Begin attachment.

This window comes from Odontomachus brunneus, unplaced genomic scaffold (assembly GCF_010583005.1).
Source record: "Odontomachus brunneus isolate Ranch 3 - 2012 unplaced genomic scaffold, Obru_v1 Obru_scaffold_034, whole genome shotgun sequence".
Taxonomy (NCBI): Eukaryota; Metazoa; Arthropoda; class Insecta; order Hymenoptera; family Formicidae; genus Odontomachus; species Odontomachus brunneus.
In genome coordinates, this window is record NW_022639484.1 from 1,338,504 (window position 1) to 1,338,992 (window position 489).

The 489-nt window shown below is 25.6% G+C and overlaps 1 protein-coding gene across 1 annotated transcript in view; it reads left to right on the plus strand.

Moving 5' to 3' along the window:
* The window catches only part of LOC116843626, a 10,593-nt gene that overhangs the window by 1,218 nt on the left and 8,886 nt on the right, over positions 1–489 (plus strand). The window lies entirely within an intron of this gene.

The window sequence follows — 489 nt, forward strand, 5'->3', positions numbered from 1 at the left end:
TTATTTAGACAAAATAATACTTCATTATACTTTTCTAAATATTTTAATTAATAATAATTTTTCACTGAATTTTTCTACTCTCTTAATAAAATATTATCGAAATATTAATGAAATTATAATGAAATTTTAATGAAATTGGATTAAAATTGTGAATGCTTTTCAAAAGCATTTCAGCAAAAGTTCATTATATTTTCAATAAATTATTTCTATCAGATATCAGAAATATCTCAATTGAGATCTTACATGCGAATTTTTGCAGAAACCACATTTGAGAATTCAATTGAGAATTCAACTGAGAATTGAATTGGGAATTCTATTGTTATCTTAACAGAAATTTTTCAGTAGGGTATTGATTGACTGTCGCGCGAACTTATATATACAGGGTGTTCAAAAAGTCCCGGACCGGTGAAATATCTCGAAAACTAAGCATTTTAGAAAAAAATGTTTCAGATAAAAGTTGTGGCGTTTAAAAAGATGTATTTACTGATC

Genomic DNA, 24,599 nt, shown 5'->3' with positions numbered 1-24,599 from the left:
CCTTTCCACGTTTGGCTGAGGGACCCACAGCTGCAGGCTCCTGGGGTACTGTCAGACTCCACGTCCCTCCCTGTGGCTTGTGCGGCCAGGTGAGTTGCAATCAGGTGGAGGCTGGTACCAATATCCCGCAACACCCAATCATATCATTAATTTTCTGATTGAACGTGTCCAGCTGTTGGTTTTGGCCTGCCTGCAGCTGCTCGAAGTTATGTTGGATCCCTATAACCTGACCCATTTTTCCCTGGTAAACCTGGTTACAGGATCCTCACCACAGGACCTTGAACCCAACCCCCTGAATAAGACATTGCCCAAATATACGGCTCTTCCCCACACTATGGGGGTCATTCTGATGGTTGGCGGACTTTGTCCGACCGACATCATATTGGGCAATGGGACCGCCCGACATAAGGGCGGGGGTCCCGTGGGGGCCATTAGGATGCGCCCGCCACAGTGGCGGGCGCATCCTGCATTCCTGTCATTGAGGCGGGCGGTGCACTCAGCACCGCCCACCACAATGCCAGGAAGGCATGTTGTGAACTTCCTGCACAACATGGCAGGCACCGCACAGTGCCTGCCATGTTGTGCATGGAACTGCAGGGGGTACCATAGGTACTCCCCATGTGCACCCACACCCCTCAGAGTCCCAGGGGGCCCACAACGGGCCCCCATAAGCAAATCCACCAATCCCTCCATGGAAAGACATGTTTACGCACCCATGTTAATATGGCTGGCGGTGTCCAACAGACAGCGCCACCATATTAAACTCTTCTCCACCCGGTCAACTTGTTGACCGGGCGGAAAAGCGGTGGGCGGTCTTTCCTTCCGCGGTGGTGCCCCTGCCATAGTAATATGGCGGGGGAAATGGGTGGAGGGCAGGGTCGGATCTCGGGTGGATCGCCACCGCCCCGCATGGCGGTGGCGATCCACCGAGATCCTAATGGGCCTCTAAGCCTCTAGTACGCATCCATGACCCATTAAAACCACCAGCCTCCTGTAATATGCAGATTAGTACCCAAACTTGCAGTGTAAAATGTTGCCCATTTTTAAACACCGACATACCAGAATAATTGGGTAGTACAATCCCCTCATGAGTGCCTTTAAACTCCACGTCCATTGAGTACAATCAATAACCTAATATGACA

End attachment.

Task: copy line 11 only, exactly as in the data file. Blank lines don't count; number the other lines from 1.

CCTTTCCACGTTTGGCTGAGGGACCCACAGCTGCAGGCTCCTGGGGTACTGTCAGACTCCACGTCCCTCCCTGTGGCTTGTGCGGCCAGGTGAGTTGCAATCAGGTGGAGGCTGGTACCAATATCCCGCAACACCCAATCATATCATTAATTTTCTGATTGAACGTGTCCAGCTGTTGGTTTTGGCCTGCCTGCAGCTGCTCGAAGTTATGTTGGATCCCTATAACCTGACCCATTTTTCCCTGGTAAACCTGGTTACAGGATCCTCACCACAGGACCTTGAACCCAACCCCCTGAATAAGACATTGCCCAAATATACGGCTCTTCCCCACACTATGGGGGTCATTCTGATGGTTGGCGGACTTTGTCCGACCGACATCATATTGGGCAATGGGACCGCCCGACATAAGGGCGGGGGTCCCGTGGGGGCCATTAGGATGCGCCCGCCACAGTGGCGGGCGCATCCTGCATTCCTGTCATTGAGGCGGGCGGTGCACTCAGCACCGCCCACCACAATGCCAGGAAGGCATGTTGTGAACTTCCTGCACAACATGGCAGGCACCGCACAGTGCCTGCCATGTTGTGCATGGAACTGCAGGGGGTACCATAGGTACTCCCCATGTGCACCCACACCCCTCAGAGTCCCAGGGGGCCCACAACGGGCCCCCATAAGCAAATCCACCAATCCCTCCATGGAAAGACATGTTTACGCACCCATGTTAATATGGCTGGCGGTGTCCAACAGACAGCGCCACCATATTAAACTCTTCTCCACCCGGTCAACTTGTTGACCGGGCGGAAAAGCGGTGGGCGGTCTTTCCTTCCGCGGTGGTGCCCCTGCCATAGTAATATGGCGGGGGAAATGGGTGGAGGGCAGGGTCGGATCTCGGGTGGATCGCCACCGCCCCGCATGGCGGTGGCGATCCACCGAGATCCTAATGGGCCTCTAAGCCTCTAGTACGCATCCATGACCCATTAAAACCACCAGCCTCCTGTAATATGCAGATTAGTACCCAAACTTGCAGTGTAAAATGTTGCCCATTTTTAAACACCGACATACCAGAATAATTGGGTAGTACAATCCCCTCATGAGTGCCTTTAAACTCCACGTCCATTGAGTACAATCAATAACCTAATATGACA